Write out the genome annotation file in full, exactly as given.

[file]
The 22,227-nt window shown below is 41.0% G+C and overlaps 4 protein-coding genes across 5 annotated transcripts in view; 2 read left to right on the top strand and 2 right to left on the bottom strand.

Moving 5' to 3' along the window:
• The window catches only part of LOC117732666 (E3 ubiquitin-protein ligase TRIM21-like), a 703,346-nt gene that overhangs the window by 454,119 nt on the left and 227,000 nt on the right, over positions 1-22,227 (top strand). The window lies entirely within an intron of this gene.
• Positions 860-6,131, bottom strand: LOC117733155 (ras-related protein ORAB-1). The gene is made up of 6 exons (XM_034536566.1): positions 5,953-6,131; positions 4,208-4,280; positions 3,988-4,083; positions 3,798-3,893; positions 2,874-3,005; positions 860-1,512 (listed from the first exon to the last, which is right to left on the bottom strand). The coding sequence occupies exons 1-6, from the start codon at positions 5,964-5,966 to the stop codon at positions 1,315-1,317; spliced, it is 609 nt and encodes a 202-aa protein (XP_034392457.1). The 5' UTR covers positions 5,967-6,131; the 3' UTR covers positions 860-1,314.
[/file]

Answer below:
The 22,227-nt window shown below is 41.0% G+C and overlaps 4 protein-coding genes across 5 annotated transcripts in view; 2 read left to right on the top strand and 2 right to left on the bottom strand.

Moving 5' to 3' along the window:
• The window catches only part of LOC117732666 (E3 ubiquitin-protein ligase TRIM21-like), a 703,346-nt gene that overhangs the window by 454,119 nt on the left and 227,000 nt on the right, over positions 1-22,227 (top strand). The window lies entirely within an intron of this gene.
• Positions 860-6,131, bottom strand: LOC117733155 (ras-related protein ORAB-1). The gene is made up of 6 exons (XM_034536566.1): positions 5,953-6,131; positions 4,208-4,280; positions 3,988-4,083; positions 3,798-3,893; positions 2,874-3,005; positions 860-1,512 (listed from the first exon to the last, which is right to left on the bottom strand). The coding sequence occupies exons 1-6, from the start codon at positions 5,964-5,966 to the stop codon at positions 1,315-1,317; spliced, it is 609 nt and encodes a 202-aa protein (XP_034392457.1). The 5' UTR covers positions 5,967-6,131; the 3' UTR covers positions 860-1,314.